The other major component on which the 1385 Task Force has focused a great deal of attention on lately is the boiler. It has taken longer for the boiler to reach construction phase than was originally anticipated, but this was one area of the locomotive rebuild that was not to be rushed in any way. As the single most expensive component of the project, there is no room for error. Finally satisfied that the boiler design is ready for production, the 1385 Task Force has now begun gathering quotes for manufacturing of the new boiler. Once a vendor is selected and the order signed, production is expected to occur fairly quickly.

You’re Invited… C&NW 1385 Open House

The C&NW 1385 Task Force would like to invite you to an open house to show you our latest accomplishments on the restoration of Mid-Continent Railway’s most prestigious locomotive.

SPEC Machine shop overview

C&NW 1385’s frame was lowered onto its refurbished driving wheels during Nov. 2015. Brian Allen photo.

Open House Hours

Saturday, Feb. 20th, 2016 – 9:00 a.m to 5:00 p.m.
Sunday, Feb 21, 2016 – 10:00 a.m. to 3:00 p.m.

There is no charge to visit the open house. Just bring your camera and your curiosity! Get caught up on the rebuild thus far via our Steam Status page.

For questions about the event, please contact Mid-Continent Railway Museum directly at 608-522-4261.

Location

Mid-Continent Railway Museum has contracted with SPEC Machine to perform much of the restoration and rebuild work on the C&NW 1385. The open house is being held at SPEC Machine’s facility, just outside of Middleton, Wisconsin.

Driver Repairs Continue at Strasburg Rail Road

Work on C&NW 1385’s three sets of 63-inch driving wheels continues. Work is being carried out by the Strasburg Rail Road shop facility in Pennsylvania. Here is a run-down of the status of the drivers as of an October 13, 2014 communication from Strasburg to Mid-Continent’s 1385 Task Force:

  • The #1 driver crankpins are turned and only in need polishing.
  • The #3 driver crankpin hub faces are welded up.
  • The new R3 crankpin (#3 driver, engineer side) is pressed in and ready to be riveted over on the back side.
  • The old R2 hubliner (#2 driver, engineer side) has been removed, its mounting studs are center punched, and ready to be drilled out. New hubliner material is on hand.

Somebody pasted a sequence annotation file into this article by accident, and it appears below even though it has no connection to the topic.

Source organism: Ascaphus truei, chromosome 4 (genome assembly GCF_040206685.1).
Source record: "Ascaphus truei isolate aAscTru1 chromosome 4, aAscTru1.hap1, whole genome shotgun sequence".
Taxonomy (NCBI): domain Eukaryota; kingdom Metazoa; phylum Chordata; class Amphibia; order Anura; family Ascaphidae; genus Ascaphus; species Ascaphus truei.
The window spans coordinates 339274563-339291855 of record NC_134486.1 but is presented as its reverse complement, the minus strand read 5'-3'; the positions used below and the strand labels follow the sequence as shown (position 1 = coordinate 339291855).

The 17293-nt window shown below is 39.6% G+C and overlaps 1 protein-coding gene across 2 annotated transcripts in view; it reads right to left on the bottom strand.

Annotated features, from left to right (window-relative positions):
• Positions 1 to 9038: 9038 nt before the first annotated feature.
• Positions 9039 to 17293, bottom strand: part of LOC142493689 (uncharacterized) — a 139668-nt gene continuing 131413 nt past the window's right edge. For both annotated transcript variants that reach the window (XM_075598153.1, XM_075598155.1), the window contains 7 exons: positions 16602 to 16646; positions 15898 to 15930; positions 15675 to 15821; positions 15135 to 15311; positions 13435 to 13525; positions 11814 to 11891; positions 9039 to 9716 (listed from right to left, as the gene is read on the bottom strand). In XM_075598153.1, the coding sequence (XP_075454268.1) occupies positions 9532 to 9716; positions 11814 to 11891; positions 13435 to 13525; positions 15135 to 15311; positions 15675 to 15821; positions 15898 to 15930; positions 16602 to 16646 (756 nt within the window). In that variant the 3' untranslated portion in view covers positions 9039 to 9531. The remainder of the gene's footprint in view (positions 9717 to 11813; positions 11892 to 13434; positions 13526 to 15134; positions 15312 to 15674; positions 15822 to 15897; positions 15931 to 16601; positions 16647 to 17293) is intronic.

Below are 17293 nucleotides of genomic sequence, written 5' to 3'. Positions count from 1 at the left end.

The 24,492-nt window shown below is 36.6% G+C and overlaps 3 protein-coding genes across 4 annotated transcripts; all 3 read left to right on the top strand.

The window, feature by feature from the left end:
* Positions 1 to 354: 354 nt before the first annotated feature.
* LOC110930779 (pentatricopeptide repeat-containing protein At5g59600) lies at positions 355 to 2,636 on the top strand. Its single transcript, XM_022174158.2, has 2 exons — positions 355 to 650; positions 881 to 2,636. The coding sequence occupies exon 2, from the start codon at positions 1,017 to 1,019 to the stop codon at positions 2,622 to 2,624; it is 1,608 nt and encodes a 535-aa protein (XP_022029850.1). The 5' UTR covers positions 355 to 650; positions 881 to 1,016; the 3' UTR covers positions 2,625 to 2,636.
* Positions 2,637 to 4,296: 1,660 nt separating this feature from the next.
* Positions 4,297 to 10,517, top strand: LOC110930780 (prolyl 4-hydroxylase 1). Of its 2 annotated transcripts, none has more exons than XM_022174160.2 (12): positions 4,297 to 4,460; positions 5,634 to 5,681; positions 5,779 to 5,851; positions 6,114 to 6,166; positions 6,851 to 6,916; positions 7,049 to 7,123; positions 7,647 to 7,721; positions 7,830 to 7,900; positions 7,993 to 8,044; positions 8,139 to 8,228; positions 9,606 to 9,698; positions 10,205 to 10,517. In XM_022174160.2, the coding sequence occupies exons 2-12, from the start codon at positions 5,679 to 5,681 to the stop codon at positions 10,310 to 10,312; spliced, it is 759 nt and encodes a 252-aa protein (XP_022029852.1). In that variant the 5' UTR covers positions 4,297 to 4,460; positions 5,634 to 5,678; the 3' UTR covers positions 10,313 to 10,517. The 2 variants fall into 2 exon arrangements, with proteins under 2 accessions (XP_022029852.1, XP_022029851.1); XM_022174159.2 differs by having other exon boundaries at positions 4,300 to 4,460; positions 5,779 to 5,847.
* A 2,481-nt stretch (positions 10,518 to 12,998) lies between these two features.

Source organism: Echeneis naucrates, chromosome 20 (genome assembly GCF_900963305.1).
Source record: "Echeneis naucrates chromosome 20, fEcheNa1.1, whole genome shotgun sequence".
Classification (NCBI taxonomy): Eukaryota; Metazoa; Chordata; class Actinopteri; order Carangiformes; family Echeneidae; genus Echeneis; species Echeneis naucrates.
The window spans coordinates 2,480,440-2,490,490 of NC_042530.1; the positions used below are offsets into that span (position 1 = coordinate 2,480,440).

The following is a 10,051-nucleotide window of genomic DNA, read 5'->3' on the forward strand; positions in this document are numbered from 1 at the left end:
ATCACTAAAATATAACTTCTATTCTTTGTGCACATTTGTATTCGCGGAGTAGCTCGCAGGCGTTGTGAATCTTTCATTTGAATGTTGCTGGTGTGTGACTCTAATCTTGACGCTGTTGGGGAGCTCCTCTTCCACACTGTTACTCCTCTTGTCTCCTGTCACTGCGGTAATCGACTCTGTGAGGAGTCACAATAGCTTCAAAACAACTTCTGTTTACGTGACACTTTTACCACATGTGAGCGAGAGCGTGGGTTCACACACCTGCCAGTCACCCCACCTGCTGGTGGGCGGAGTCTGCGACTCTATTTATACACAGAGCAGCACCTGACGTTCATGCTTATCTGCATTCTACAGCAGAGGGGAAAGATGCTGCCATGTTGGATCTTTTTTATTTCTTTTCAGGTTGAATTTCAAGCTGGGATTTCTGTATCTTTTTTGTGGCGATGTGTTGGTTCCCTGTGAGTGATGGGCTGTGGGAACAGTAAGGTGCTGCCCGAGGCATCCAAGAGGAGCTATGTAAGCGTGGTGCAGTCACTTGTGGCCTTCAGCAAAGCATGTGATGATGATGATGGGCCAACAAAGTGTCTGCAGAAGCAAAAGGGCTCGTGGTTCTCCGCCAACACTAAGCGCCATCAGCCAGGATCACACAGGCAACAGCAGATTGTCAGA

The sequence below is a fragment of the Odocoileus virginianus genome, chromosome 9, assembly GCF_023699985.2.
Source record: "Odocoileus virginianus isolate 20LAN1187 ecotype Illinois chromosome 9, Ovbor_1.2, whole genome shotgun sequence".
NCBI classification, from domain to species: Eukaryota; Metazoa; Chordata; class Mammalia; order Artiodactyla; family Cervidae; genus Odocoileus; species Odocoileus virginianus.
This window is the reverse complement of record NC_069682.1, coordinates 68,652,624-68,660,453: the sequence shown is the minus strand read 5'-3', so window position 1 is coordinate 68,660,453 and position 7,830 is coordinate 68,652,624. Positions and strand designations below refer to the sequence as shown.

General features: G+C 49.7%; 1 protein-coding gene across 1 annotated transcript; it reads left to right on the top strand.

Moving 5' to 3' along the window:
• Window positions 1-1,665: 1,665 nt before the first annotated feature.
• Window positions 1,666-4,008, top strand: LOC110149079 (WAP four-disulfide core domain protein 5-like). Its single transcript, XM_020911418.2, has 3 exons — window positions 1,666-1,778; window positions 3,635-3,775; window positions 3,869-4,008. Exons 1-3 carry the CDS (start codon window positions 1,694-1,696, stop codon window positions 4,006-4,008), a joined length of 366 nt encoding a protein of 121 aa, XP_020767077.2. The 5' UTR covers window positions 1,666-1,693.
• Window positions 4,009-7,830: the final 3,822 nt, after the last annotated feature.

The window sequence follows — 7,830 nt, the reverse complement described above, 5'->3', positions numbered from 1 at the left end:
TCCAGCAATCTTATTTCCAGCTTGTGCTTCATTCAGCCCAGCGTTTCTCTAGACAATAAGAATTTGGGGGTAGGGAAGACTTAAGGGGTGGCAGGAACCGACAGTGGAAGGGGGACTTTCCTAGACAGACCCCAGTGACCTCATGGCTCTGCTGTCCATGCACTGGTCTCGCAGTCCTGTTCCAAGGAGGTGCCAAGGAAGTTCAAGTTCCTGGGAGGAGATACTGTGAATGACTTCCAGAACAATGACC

• A crack near the R2 crankpin hub has been chased out and welded up.
  • The R2 crankpin hole has been bored out.
  • The new R2 crankpin is being machined.
Diagram

Diagram showing driving wheel arrangement on a R-1 class steam locomotive. Driving (powered) axles are numbered front-to-back and specific wheels on the axles are defined as being on the left or right side. For example, L3 refers the wheel on the left side (fireman side) of the third powered axle.

The estimated completion date for the driving wheels is the end of 2014. The biggest influence of whether the target will be met is uncertainty of the lead time for the delivery of new tires. The order of operations is to press all new crankpins in, then turn the tire seats on the wheel centers. The new tires will then be ordered to fit snugly to the final dimensions of the wheel centers.

See the March 30, 2014 post for a further explanation of wheel centers and tires.

Weld Repairs and Additional Progress at SPEC Machine

Work on the restoration of Mid-Continent’s ex-C&NW R-1 class ALCO locomotive, No. 1385, has quietly progressed through the summer months at SPEC Machine near Middleton, Wisconsin. Project photographer Brian Allen stopped by SPEC Machine’s shop on Tuesday, September 16, 2014 to provide some views of the recent efforts.

The photos catalog the extensive weld repairs completed on the locomotive’s frame over the summer (see July 1 post for additional details).

On the day of the visit, work and discussion was centered on the spring rigging equalizers. A locomotive’s spring rigging distributes the weight of the locomotive over the various wheels. Without equalizers, even small undulations in track elevation could cause substantial variations in how much weight is being supported by a given wheel. Such large variations would cause undue stresses to both locomotive and rail.

In this series of photos, you’ll also see some components in fresh, glossy black paint. After months of stripping away layers of old paint and rust from the locomotive’s parts to reveal the condition of the underlying metal, seeing fresh paint being reapplied is a welcome sight!